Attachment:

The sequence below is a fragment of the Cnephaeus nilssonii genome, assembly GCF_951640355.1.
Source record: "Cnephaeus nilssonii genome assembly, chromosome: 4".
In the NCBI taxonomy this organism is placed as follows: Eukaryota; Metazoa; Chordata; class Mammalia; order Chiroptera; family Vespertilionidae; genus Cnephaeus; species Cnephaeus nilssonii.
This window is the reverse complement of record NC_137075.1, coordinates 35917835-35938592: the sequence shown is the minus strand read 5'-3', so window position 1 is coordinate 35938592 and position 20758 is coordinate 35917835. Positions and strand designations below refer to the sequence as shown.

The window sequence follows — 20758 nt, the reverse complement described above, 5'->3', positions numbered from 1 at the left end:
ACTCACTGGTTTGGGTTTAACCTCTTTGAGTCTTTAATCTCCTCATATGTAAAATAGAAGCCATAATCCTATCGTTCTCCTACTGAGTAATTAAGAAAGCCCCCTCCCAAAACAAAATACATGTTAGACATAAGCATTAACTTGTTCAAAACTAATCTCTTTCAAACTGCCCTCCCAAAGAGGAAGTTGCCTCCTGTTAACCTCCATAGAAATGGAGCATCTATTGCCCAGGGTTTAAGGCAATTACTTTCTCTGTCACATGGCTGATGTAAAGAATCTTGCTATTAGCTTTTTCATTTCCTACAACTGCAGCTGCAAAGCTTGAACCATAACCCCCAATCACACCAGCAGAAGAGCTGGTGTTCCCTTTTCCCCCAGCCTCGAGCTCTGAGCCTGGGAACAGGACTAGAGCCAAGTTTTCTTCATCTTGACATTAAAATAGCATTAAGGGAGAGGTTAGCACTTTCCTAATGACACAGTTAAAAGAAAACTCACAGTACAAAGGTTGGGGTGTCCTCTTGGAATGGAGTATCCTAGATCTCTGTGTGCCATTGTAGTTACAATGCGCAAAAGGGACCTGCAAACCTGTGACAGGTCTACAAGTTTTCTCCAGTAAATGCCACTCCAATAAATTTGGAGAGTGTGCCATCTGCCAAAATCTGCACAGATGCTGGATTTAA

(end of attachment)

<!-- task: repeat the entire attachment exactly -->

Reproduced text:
The sequence below is a fragment of the Cnephaeus nilssonii genome, assembly GCF_951640355.1.
Source record: "Cnephaeus nilssonii genome assembly, chromosome: 4".
In the NCBI taxonomy this organism is placed as follows: Eukaryota; Metazoa; Chordata; class Mammalia; order Chiroptera; family Vespertilionidae; genus Cnephaeus; species Cnephaeus nilssonii.
This window is the reverse complement of record NC_137075.1, coordinates 35917835-35938592: the sequence shown is the minus strand read 5'-3', so window position 1 is coordinate 35938592 and position 20758 is coordinate 35917835. Positions and strand designations below refer to the sequence as shown.

The window sequence follows — 20758 nt, the reverse complement described above, 5'->3', positions numbered from 1 at the left end:
ACTCACTGGTTTGGGTTTAACCTCTTTGAGTCTTTAATCTCCTCATATGTAAAATAGAAGCCATAATCCTATCGTTCTCCTACTGAGTAATTAAGAAAGCCCCCTCCCAAAACAAAATACATGTTAGACATAAGCATTAACTTGTTCAAAACTAATCTCTTTCAAACTGCCCTCCCAAAGAGGAAGTTGCCTCCTGTTAACCTCCATAGAAATGGAGCATCTATTGCCCAGGGTTTAAGGCAATTACTTTCTCTGTCACATGGCTGATGTAAAGAATCTTGCTATTAGCTTTTTCATTTCCTACAACTGCAGCTGCAAAGCTTGAACCATAACCCCCAATCACACCAGCAGAAGAGCTGGTGTTCCCTTTTCCCCCAGCCTCGAGCTCTGAGCCTGGGAACAGGACTAGAGCCAAGTTTTCTTCATCTTGACATTAAAATAGCATTAAGGGAGAGGTTAGCACTTTCCTAATGACACAGTTAAAAGAAAACTCACAGTACAAAGGTTGGGGTGTCCTCTTGGAATGGAGTATCCTAGATCTCTGTGTGCCATTGTAGTTACAATGCGCAAAAGGGACCTGCAAACCTGTGACAGGTCTACAAGTTTTCTCCAGTAAATGCCACTCCAATAAATTTGGAGAGTGTGCCATCTGCCAAAATCTGCACAGATGCTGGATTTAA